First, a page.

they were willing to follow us for hours for the
hope of a single fare. That's pretty
Catholicism is also big here, led by early French
missionaries. Saigon has a big, beautiful cathedral,
very similar to Notre Dame in Paris, but no doubt
bright green neon halo on Mary and Jesus inside was a new
addition. People are far more fervent here. They are
like born-agains. There are churches everywhere and the masses are packed and their are
loudspeakers rigged up outside in the courtyard. The
church fills to capacity and then they just sit
outside, content just to listen. The mass appears to
be exactly the same, which is reassuring when it's in
Vietnamese. You can still follow along and stand and
sit and kneel at the same time. The only difference
was the peace offering to your neighbor. Instead of
shaking hands, they just nod their heads one way,
the other. That's all. And then the strangest thing.
The segregation, women on one side, men on the other.
The occasional tourist would break the rules, then
would be lightly tapped and asked to move. Prior to
mass, they chant, alternating between women and men,
back and forth. When we poured out of the mass, we
were surprised to see the people gathering around the
Mary statue out front. There appears to be a cult of
Mary here as well. Then we turned and saw the big,
gothic cross atop the church was now ringed in green
neon. nice touch...
Xmas is HUGE, not really as a religious holiday,
the Buddhists seem to embrace it as well. It's more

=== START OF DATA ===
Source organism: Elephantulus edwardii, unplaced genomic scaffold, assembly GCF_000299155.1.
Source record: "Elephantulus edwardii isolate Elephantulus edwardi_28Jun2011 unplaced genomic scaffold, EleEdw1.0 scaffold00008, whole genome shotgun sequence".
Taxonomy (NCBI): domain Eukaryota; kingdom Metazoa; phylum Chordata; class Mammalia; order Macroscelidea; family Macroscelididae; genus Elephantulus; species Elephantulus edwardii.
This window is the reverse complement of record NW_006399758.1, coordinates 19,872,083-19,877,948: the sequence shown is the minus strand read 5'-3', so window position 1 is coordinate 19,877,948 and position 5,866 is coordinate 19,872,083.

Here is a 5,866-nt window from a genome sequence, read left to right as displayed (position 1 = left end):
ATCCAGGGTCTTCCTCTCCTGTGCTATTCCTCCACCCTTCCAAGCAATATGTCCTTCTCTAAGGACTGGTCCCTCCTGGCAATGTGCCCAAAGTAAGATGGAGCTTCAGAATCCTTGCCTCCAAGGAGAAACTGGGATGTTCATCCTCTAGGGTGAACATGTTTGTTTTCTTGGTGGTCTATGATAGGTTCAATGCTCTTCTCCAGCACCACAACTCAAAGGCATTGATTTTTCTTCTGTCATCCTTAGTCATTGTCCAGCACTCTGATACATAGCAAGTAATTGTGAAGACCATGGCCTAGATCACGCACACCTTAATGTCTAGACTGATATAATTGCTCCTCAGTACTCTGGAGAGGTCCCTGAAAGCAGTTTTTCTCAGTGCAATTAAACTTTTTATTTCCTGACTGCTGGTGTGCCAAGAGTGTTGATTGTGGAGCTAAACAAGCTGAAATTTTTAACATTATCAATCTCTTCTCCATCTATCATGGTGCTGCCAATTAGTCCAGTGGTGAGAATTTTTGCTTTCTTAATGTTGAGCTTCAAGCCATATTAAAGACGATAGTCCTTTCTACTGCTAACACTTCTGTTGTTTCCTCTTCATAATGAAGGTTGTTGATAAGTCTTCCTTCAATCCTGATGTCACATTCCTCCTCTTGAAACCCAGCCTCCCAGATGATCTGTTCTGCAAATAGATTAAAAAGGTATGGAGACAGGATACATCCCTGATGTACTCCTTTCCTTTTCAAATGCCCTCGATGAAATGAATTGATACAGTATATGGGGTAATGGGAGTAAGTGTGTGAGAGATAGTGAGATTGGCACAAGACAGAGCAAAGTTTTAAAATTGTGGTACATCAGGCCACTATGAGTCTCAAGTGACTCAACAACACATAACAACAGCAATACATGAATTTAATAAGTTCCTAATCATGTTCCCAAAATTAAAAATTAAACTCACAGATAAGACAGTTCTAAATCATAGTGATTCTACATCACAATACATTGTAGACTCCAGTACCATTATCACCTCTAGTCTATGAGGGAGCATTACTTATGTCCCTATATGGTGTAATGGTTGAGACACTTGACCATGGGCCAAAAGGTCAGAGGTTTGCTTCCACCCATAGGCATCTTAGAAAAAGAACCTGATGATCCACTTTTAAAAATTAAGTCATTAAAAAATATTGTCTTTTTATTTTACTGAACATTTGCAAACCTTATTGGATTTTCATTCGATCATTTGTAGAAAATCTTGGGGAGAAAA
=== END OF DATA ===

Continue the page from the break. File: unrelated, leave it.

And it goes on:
of a national holiday. There are so many stores
selling xmas trees and ornaments and a sure crowd-
pleaser, baby santa suits, complete with fake beards.
One exception to the Buddhist-Catholic bloc is the
cult of Cao Dai, rather more a blending, so to speak.
Founded in 1926 as a religion that blended all the
best of all the great religions. Their prophets are
Buddha, Jesus, Laotse, Confucious, Moses and
Main influence are Buddhism, Confuciousism, Islam,
Taoism and Christianity. And strangely enough, their
spirit guides consist of a Vietnamese poet, a Chinese
general and Victor Hugo. Yes, you heard correct. He
considered the patron spirit guide for us westerners.
Much of the faith centers on seances and
with the spirit guides, which is how Victor Hugo came
into the picture, much to their surprise as well as
ours. Other spirits occasionally heard from include:
Joan of Arc, Descartes, Lenin, Pastuer, and
Shakespeare (who unfortunately hasn't been heard from
since 1935.) The result of all this fusion, is a
colorful and eclectic potpourri that is astonishing
its imaginative garishness.
After, all this religion, we took a night off to
out what the locals enjoy for entertainment. We
a small outdoor theatre. You pay for the drinks,
entertainment is free. We were treated to the
spectacle of modern Vietnamese pop, singing their
favorites and ours, specifically alot of Vengaboys
Aqua (the Barbie Song) but thankfully no Brittany
Spears. This was punctuated by the occasional
vaudeville acts, we had comedy and plate-spinning.
A pleasant night out, and afterwards we fought our
way through the hoardes off people gathered in the
streets listening rather than paying.
Well, Saigon humms and buzzes with a certain energy.
We hope that all of Vietnam has caught the same
ferver, and if so, they have alot to look forward to.
And so do we.
It good to be home.
Over and out, good buddies
ann and doug